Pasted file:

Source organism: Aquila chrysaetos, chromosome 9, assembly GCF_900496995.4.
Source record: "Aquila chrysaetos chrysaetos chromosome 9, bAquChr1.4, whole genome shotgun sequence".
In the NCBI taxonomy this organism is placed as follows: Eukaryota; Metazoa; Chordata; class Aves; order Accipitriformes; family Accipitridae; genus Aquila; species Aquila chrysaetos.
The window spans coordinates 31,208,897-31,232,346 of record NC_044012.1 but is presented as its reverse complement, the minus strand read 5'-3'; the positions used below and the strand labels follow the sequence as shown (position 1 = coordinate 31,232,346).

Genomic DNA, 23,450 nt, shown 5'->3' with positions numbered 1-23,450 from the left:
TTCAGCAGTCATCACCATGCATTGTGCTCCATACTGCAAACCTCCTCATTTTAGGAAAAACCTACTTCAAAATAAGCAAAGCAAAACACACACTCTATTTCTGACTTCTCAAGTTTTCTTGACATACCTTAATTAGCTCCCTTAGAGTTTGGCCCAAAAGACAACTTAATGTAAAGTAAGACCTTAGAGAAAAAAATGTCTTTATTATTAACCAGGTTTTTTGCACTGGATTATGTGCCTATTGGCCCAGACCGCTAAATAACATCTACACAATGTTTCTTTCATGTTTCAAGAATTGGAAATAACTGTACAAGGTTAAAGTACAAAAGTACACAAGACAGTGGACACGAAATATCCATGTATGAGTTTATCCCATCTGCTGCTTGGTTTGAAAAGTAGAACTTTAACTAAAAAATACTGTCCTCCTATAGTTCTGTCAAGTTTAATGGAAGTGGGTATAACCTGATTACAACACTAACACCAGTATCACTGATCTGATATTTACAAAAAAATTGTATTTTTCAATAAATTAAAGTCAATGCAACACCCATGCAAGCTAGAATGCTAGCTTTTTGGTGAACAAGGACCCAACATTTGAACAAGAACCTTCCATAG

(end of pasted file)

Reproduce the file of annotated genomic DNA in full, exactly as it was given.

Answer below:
Source organism: Aquila chrysaetos, chromosome 9, assembly GCF_900496995.4.
Source record: "Aquila chrysaetos chrysaetos chromosome 9, bAquChr1.4, whole genome shotgun sequence".
In the NCBI taxonomy this organism is placed as follows: Eukaryota; Metazoa; Chordata; class Aves; order Accipitriformes; family Accipitridae; genus Aquila; species Aquila chrysaetos.
The window spans coordinates 31,208,897-31,232,346 of record NC_044012.1 but is presented as its reverse complement, the minus strand read 5'-3'; the positions used below and the strand labels follow the sequence as shown (position 1 = coordinate 31,232,346).

Genomic DNA, 23,450 nt, shown 5'->3' with positions numbered 1-23,450 from the left:
TTCAGCAGTCATCACCATGCATTGTGCTCCATACTGCAAACCTCCTCATTTTAGGAAAAACCTACTTCAAAATAAGCAAAGCAAAACACACACTCTATTTCTGACTTCTCAAGTTTTCTTGACATACCTTAATTAGCTCCCTTAGAGTTTGGCCCAAAAGACAACTTAATGTAAAGTAAGACCTTAGAGAAAAAAATGTCTTTATTATTAACCAGGTTTTTTGCACTGGATTATGTGCCTATTGGCCCAGACCGCTAAATAACATCTACACAATGTTTCTTTCATGTTTCAAGAATTGGAAATAACTGTACAAGGTTAAAGTACAAAAGTACACAAGACAGTGGACACGAAATATCCATGTATGAGTTTATCCCATCTGCTGCTTGGTTTGAAAAGTAGAACTTTAACTAAAAAATACTGTCCTCCTATAGTTCTGTCAAGTTTAATGGAAGTGGGTATAACCTGATTACAACACTAACACCAGTATCACTGATCTGATATTTACAAAAAAATTGTATTTTTCAATAAATTAAAGTCAATGCAACACCCATGCAAGCTAGAATGCTAGCTTTTTGGTGAACAAGGACCCAACATTTGAACAAGAACCTTCCATAG